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Supporting the Community

whakamanawa- to encourage and give confidence

Working with the community is a big part of what we do here at Wai ora. As a result, we have various community programs where we help people become involved in meaningful activities to strengthen connections between individuals and the larger community. Some activities we provide are working opportunities, social events and time to focus on well being.

Landscape Maintenance Teams

Community VolunteersOur Community Works Team is made up of volunteers who struggle to otherwise find a workplace environment or somewhere to be involved in meaningful activities due to various challenges and disabilities. Our Community Works Supervisor leads the team who volunteer alongside park rangers helping with varied tasks from mulching, weeding, drain clearing, planting and even helping maintain tracks and walkways throughout the city.
From the Groynes, Halswell Quarry, Travis wetlands and the local beaches this team of amazing volunteers work towards ensuring the public enjoy our city parks and reserves. Being a part of this team helps enhance social interaction, teamwork, self-esteem, work ethic and community involvement. These can be difficult to find when faced with some of the issues our volunteers face every day. They volunteer up to 4 days a week in and around the Christchurch City Council parks and reserves.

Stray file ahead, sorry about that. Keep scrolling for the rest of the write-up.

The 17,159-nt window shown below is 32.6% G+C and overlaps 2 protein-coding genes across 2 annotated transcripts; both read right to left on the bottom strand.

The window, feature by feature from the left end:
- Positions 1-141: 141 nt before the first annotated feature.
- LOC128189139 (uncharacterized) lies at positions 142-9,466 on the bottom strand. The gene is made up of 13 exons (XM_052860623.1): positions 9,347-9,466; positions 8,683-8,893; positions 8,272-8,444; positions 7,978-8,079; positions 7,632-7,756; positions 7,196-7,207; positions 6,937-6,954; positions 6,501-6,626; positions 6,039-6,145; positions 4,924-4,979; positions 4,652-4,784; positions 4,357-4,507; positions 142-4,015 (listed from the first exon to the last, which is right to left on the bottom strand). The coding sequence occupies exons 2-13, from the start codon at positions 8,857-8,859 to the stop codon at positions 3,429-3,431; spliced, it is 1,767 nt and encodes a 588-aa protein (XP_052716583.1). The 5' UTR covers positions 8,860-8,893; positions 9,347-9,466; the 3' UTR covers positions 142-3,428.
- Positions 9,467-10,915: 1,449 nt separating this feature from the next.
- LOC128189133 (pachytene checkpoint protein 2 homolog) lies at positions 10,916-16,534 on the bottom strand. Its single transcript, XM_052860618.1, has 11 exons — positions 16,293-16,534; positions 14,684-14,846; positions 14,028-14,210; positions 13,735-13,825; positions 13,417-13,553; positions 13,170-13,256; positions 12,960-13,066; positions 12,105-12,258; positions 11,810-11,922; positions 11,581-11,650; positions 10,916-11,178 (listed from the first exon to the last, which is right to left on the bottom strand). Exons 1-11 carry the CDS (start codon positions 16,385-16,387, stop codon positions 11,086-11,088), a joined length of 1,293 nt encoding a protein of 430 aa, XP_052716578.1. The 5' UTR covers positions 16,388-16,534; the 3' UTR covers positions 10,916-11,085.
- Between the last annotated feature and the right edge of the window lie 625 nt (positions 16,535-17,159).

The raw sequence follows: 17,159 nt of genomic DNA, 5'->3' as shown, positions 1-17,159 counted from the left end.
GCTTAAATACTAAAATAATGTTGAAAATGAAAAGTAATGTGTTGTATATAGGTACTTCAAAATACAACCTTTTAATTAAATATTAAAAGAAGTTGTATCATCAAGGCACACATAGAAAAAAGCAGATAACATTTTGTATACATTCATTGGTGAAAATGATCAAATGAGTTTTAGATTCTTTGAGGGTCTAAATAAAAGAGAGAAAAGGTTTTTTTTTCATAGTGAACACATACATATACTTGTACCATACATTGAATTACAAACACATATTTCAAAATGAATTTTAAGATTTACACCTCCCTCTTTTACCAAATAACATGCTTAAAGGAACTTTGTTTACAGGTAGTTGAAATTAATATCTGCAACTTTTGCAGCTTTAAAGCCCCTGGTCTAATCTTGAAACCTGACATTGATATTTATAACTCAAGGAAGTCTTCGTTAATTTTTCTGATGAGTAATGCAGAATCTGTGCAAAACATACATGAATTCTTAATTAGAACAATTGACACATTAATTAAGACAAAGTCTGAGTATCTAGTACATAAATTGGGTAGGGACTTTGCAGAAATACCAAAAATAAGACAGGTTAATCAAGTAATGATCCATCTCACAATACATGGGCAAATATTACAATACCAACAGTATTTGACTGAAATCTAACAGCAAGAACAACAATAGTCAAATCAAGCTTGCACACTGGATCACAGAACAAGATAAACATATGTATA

Our Gardens Team is a small but dedicated team of volunteers most of whom have historically been isolated in the community due to intellectual or mental health challenges.
Due to this team’s special character, they predominantly have set tasks that for property maintenance at our Watson’s Road location. They are responsible for helping maintain community gardens as well as supporting our groundsmen with property maintenance. Most of the volunteers on this team stay with us for long periods. They come to feel part of the whanau. We value all of our volunteers for the part they play in the Waiora community.

Wai-ora Wednesdays

For the past 18 years our Trust Manager’s wife Cindy (seen here with daughter Melody) has prepared and cooked the lunch from their home each Tuesday night and brought it to the Trust on Wednesday mornings where she finishes it off for everyone to enjoy.

Since 1981 when Wai-ora was founded, Wednesdays have been Community Lunch day. In the early days, this consisted of saveloys on bread or a boil-up of pork bones and watercress. 40 years on and we continue the Wednesday community lunch tradition. Thanks to this tradition, Wednesday is a busy day at Wai-ora. Our Gardens Team works on a Wednesday and the Fitness Centre is also busy. In the Morning, Trust staff collect and distribute food to the community. Staff from the nursery often join with all these people at the Trust for kai.
Scraping together donations of venison and fish, today’s lunches are a bit fancier than saveloys on bread. Cindy is a talented and frugal cook,  who cooks shepherd’s pie, bbq burgers, fish and chicken curries, or on a hot day freshly made ham rolls along with desserts or cakes provided by those that attend. It’s a great time for staff, volunteers, community groups and often sponsors and supporters of Wai-ora to enjoy kai together.
 The diversity of people enhances these lunches and it’s not uncommon for people with disabilities, those transitioning from prison, Wai-ora staff and business leaders to be sharing food and life experiences.